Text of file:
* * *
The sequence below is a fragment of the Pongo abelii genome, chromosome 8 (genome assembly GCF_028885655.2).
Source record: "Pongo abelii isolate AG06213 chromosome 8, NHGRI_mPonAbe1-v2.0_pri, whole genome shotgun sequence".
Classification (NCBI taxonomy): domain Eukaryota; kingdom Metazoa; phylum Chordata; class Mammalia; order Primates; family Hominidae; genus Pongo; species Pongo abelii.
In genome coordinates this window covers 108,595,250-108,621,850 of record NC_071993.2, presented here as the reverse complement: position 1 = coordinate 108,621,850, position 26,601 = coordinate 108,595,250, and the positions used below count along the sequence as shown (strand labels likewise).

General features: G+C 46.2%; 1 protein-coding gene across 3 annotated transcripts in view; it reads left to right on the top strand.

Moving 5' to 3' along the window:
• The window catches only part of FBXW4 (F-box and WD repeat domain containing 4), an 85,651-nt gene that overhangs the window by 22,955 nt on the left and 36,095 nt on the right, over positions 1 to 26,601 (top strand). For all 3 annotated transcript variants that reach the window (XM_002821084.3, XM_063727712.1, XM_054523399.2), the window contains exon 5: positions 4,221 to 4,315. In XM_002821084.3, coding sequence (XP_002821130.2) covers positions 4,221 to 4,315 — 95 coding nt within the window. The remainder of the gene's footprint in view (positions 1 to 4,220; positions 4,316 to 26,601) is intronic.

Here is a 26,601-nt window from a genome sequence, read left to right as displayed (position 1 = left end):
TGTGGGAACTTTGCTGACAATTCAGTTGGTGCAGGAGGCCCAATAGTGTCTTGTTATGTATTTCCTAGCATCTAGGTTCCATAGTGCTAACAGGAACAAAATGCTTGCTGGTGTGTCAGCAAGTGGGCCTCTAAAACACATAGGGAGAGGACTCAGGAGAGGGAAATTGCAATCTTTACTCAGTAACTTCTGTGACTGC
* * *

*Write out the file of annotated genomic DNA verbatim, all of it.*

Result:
The sequence below is a fragment of the Pongo abelii genome, chromosome 8 (genome assembly GCF_028885655.2).
Source record: "Pongo abelii isolate AG06213 chromosome 8, NHGRI_mPonAbe1-v2.0_pri, whole genome shotgun sequence".
Classification (NCBI taxonomy): domain Eukaryota; kingdom Metazoa; phylum Chordata; class Mammalia; order Primates; family Hominidae; genus Pongo; species Pongo abelii.
In genome coordinates this window covers 108,595,250-108,621,850 of record NC_071993.2, presented here as the reverse complement: position 1 = coordinate 108,621,850, position 26,601 = coordinate 108,595,250, and the positions used below count along the sequence as shown (strand labels likewise).

General features: G+C 46.2%; 1 protein-coding gene across 3 annotated transcripts in view; it reads left to right on the top strand.

Moving 5' to 3' along the window:
• The window catches only part of FBXW4 (F-box and WD repeat domain containing 4), an 85,651-nt gene that overhangs the window by 22,955 nt on the left and 36,095 nt on the right, over positions 1 to 26,601 (top strand). For all 3 annotated transcript variants that reach the window (XM_002821084.3, XM_063727712.1, XM_054523399.2), the window contains exon 5: positions 4,221 to 4,315. In XM_002821084.3, coding sequence (XP_002821130.2) covers positions 4,221 to 4,315 — 95 coding nt within the window. The remainder of the gene's footprint in view (positions 1 to 4,220; positions 4,316 to 26,601) is intronic.

Here is a 26,601-nt window from a genome sequence, read left to right as displayed (position 1 = left end):
TGTGGGAACTTTGCTGACAATTCAGTTGGTGCAGGAGGCCCAATAGTGTCTTGTTATGTATTTCCTAGCATCTAGGTTCCATAGTGCTAACAGGAACAAAATGCTTGCTGGTGTGTCAGCAAGTGGGCCTCTAAAACACATAGGGAGAGGACTCAGGAGAGGGAAATTGCAATCTTTACTCAGTAACTTCTGTGACTGC